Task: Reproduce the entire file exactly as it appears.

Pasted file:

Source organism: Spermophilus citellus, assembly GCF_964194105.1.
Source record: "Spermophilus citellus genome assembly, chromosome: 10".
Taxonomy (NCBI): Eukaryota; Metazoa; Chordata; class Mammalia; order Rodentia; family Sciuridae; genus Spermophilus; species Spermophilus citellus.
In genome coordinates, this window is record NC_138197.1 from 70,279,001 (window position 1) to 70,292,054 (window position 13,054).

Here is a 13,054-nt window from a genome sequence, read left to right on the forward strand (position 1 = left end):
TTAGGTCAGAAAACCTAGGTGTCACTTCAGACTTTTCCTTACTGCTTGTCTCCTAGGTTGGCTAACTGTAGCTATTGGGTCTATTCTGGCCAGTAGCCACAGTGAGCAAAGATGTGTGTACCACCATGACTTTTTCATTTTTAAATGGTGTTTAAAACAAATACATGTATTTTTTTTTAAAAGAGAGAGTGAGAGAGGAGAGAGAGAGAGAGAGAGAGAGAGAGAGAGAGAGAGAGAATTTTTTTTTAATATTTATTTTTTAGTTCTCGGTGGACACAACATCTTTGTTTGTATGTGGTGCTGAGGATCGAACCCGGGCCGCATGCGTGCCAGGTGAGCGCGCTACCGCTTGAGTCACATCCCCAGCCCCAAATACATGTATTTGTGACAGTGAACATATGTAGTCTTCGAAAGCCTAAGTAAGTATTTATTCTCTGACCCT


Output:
Source organism: Spermophilus citellus, assembly GCF_964194105.1.
Source record: "Spermophilus citellus genome assembly, chromosome: 10".
Taxonomy (NCBI): Eukaryota; Metazoa; Chordata; class Mammalia; order Rodentia; family Sciuridae; genus Spermophilus; species Spermophilus citellus.
In genome coordinates, this window is record NC_138197.1 from 70,279,001 (window position 1) to 70,292,054 (window position 13,054).

Here is a 13,054-nt window from a genome sequence, read left to right on the forward strand (position 1 = left end):
TTAGGTCAGAAAACCTAGGTGTCACTTCAGACTTTTCCTTACTGCTTGTCTCCTAGGTTGGCTAACTGTAGCTATTGGGTCTATTCTGGCCAGTAGCCACAGTGAGCAAAGATGTGTGTACCACCATGACTTTTTCATTTTTAAATGGTGTTTAAAACAAATACATGTATTTTTTTTTAAAAGAGAGAGTGAGAGAGGAGAGAGAGAGAGAGAGAGAGAGAGAGAGAGAGAGAGAGAATTTTTTTTTAATATTTATTTTTTAGTTCTCGGTGGACACAACATCTTTGTTTGTATGTGGTGCTGAGGATCGAACCCGGGCCGCATGCGTGCCAGGTGAGCGCGCTACCGCTTGAGTCACATCCCCAGCCCCAAATACATGTATTTGTGACAGTGAACATATGTAGTCTTCGAAAGCCTAAGTAAGTATTTATTCTCTGACCCT